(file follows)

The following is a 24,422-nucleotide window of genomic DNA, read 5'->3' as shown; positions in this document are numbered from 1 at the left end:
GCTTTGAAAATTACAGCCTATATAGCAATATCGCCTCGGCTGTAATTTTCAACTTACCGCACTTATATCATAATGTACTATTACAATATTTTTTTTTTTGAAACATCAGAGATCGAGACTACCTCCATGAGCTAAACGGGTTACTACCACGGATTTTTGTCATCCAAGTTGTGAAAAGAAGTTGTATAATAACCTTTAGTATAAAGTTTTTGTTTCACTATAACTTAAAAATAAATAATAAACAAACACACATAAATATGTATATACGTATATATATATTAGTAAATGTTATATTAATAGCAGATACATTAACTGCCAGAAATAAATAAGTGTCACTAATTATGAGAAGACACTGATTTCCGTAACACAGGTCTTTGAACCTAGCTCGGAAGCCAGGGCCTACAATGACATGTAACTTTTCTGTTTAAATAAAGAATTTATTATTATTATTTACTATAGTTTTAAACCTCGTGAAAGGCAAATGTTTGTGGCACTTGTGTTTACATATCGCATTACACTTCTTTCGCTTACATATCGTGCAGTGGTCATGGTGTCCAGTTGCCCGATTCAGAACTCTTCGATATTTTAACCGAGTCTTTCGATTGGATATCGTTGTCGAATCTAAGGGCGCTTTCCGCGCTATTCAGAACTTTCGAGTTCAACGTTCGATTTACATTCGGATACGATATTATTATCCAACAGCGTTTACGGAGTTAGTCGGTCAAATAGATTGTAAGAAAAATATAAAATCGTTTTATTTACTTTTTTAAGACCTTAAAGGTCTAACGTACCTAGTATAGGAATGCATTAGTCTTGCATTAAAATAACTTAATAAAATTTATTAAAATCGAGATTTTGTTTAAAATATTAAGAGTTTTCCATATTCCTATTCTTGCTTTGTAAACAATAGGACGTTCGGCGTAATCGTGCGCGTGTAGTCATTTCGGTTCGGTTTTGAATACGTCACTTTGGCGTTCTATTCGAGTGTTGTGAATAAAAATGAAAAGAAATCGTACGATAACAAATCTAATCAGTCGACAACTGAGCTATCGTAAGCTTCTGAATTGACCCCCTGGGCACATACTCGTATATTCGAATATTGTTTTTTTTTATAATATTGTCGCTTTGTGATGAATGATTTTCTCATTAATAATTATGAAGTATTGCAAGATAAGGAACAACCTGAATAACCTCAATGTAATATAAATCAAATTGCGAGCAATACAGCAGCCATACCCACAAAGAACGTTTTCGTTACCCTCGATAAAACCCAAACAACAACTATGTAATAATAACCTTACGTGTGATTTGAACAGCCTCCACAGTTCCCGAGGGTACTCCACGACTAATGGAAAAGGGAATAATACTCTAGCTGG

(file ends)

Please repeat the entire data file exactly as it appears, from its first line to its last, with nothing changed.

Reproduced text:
The following is a 24,422-nucleotide window of genomic DNA, read 5'->3' as shown; positions in this document are numbered from 1 at the left end:
GCTTTGAAAATTACAGCCTATATAGCAATATCGCCTCGGCTGTAATTTTCAACTTACCGCACTTATATCATAATGTACTATTACAATATTTTTTTTTTTGAAACATCAGAGATCGAGACTACCTCCATGAGCTAAACGGGTTACTACCACGGATTTTTGTCATCCAAGTTGTGAAAAGAAGTTGTATAATAACCTTTAGTATAAAGTTTTTGTTTCACTATAACTTAAAAATAAATAATAAACAAACACACATAAATATGTATATACGTATATATATATTAGTAAATGTTATATTAATAGCAGATACATTAACTGCCAGAAATAAATAAGTGTCACTAATTATGAGAAGACACTGATTTCCGTAACACAGGTCTTTGAACCTAGCTCGGAAGCCAGGGCCTACAATGACATGTAACTTTTCTGTTTAAATAAAGAATTTATTATTATTATTTACTATAGTTTTAAACCTCGTGAAAGGCAAATGTTTGTGGCACTTGTGTTTACATATCGCATTACACTTCTTTCGCTTACATATCGTGCAGTGGTCATGGTGTCCAGTTGCCCGATTCAGAACTCTTCGATATTTTAACCGAGTCTTTCGATTGGATATCGTTGTCGAATCTAAGGGCGCTTTCCGCGCTATTCAGAACTTTCGAGTTCAACGTTCGATTTACATTCGGATACGATATTATTATCCAACAGCGTTTACGGAGTTAGTCGGTCAAATAGATTGTAAGAAAAATATAAAATCGTTTTATTTACTTTTTTAAGACCTTAAAGGTCTAACGTACCTAGTATAGGAATGCATTAGTCTTGCATTAAAATAACTTAATAAAATTTATTAAAATCGAGATTTTGTTTAAAATATTAAGAGTTTTCCATATTCCTATTCTTGCTTTGTAAACAATAGGACGTTCGGCGTAATCGTGCGCGTGTAGTCATTTCGGTTCGGTTTTGAATACGTCACTTTGGCGTTCTATTCGAGTGTTGTGAATAAAAATGAAAAGAAATCGTACGATAACAAATCTAATCAGTCGACAACTGAGCTATCGTAAGCTTCTGAATTGACCCCCTGGGCACATACTCGTATATTCGAATATTGTTTTTTTTTATAATATTGTCGCTTTGTGATGAATGATTTTCTCATTAATAATTATGAAGTATTGCAAGATAAGGAACAACCTGAATAACCTCAATGTAATATAAATCAAATTGCGAGCAATACAGCAGCCATACCCACAAAGAACGTTTTCGTTACCCTCGATAAAACCCAAACAACAACTATGTAATAATAACCTTACGTGTGATTTGAACAGCCTCCACAGTTCCCGAGGGTACTCCACGACTAATGGAAAAGGGAATAATACTCTAGCTGG